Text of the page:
“We want to make sure we pursue evictions as a last resort,” NYCHA general counsel Lisa Bova-Hiatt said in an interview.
Still, NYCHA will have to deal with rent arrears racked up during the pandemic, raising fears among tenants and housing advocates that it may finally begin to take a tougher line.
“All residents can really do is rely on the good faith of NYCHA to consider the cases they bring,” said Lucy Newman, an attorney at the Legal Aid Society.
New York’s public housing system is the largest in the country. Its official population of approximately 350,000 is greater than that of the cities of Pittsburgh, St. Louis and Orlando.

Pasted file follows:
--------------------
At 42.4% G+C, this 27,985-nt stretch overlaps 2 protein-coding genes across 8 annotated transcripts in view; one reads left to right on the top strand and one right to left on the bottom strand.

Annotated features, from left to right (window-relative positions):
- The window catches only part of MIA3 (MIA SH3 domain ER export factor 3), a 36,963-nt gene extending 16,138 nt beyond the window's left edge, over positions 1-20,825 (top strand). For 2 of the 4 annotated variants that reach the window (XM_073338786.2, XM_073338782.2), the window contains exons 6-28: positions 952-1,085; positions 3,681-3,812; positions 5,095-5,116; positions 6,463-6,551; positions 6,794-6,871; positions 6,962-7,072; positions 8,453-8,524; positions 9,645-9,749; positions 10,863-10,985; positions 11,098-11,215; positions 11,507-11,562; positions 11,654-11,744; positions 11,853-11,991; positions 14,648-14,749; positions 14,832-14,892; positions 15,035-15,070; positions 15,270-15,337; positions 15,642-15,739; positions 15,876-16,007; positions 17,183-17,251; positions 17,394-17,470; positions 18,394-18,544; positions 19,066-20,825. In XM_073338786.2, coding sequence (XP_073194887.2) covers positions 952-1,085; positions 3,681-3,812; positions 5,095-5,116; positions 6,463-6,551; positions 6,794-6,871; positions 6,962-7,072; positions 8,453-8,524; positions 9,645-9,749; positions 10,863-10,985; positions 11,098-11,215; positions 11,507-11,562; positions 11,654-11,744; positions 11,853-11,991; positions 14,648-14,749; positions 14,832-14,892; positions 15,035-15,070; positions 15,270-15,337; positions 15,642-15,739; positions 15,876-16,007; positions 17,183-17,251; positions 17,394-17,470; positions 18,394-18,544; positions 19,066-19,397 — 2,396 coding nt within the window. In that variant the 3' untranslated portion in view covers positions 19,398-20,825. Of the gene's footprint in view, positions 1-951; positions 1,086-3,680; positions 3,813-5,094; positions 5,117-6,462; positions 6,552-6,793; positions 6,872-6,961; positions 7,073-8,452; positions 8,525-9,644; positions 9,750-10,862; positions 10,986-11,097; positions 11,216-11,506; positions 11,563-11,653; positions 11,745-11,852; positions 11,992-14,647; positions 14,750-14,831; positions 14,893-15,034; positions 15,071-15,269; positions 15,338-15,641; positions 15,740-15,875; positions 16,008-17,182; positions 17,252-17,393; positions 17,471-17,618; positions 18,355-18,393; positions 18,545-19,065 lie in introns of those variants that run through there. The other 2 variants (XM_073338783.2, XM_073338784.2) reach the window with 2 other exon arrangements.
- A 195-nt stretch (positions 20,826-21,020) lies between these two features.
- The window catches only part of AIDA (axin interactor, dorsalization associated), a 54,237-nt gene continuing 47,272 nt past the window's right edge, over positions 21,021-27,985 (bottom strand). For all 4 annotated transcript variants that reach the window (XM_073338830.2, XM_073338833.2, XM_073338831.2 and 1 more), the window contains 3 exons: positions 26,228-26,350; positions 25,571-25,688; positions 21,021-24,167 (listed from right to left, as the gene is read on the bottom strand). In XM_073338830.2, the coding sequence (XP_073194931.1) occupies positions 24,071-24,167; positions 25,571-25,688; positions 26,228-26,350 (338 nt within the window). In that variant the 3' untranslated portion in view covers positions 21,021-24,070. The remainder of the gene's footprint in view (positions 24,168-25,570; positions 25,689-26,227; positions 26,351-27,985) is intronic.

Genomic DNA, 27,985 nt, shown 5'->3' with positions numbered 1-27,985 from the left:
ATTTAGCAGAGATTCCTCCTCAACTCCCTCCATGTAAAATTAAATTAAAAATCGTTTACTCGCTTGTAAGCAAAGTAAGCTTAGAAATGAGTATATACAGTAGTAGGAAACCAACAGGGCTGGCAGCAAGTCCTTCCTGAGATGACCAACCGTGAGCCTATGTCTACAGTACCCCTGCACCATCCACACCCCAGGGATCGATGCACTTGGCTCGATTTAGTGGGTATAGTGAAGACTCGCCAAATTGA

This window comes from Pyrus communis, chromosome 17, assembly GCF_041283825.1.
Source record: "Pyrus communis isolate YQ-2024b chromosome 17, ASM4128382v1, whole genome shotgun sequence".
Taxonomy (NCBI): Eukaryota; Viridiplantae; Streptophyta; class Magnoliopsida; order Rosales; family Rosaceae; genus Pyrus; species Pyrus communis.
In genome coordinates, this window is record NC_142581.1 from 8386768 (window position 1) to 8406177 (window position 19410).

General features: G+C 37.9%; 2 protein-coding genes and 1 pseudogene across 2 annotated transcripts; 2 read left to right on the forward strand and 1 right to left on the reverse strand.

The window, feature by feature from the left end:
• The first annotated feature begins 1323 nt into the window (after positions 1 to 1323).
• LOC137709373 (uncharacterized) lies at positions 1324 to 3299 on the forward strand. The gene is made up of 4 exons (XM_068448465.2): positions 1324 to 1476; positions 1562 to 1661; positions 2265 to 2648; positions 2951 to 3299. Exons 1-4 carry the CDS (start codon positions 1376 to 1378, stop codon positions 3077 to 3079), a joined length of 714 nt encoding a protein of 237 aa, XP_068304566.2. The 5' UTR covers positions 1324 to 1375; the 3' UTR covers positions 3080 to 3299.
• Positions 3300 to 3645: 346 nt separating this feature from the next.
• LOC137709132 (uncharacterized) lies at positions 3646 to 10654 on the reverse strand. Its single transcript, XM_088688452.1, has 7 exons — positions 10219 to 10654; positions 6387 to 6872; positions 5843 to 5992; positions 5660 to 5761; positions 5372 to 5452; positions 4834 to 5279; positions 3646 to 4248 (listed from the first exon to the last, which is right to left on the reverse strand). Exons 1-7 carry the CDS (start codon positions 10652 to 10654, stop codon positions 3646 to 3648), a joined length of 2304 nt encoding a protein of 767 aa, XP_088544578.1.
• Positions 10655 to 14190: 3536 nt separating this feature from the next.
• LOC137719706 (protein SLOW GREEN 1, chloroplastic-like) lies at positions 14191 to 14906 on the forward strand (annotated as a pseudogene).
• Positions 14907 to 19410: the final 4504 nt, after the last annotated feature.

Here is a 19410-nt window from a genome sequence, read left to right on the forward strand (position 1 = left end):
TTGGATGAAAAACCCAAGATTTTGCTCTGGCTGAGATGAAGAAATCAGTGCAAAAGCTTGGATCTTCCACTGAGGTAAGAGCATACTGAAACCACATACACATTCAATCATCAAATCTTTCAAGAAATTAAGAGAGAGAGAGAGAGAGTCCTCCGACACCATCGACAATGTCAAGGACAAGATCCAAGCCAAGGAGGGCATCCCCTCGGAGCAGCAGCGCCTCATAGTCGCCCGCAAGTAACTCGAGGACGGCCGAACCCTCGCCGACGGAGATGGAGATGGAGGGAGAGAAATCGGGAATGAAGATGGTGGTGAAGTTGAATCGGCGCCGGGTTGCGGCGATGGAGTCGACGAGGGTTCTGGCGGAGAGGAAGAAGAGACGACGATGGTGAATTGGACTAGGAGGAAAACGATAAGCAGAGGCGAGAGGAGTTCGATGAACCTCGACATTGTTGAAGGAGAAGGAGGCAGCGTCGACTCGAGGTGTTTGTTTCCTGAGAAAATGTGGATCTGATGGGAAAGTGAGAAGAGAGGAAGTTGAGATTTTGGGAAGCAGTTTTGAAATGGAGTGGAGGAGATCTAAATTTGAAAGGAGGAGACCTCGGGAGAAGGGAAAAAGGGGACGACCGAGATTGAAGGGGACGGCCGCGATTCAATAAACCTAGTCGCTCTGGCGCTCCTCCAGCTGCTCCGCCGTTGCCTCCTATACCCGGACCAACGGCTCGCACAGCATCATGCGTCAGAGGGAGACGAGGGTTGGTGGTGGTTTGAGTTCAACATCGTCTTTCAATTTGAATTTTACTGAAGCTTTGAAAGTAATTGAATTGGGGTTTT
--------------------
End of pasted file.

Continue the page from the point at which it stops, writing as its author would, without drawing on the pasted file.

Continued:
And it’s home to many of the lowest-income New Yorkers. The median NYCHA household earns $16,956 a year, compared to the median in New York City, which is $64,000. NYCHA’s median monthly rent, which is typically capped at 30% of a tenant’s income, is $389, about 73% less than the city median.
There is huge demand for a NYCHA home: more than 250,000 applicants are on a waiting list, according to the agency.
And the economic pain of the pandemic has fallen much harder on the less well-off.
Because NYCHA rents are based on tenant income, many people seek to avoid falling behind by reporting financial hardship, such as job loss, and asking for a rent reduction. In 2019, before the pandemic, NYCHA received just over 17,000 applications from such tenants. This figure has increased to more than 37,000 in 2020 and to more than 23,000 last year.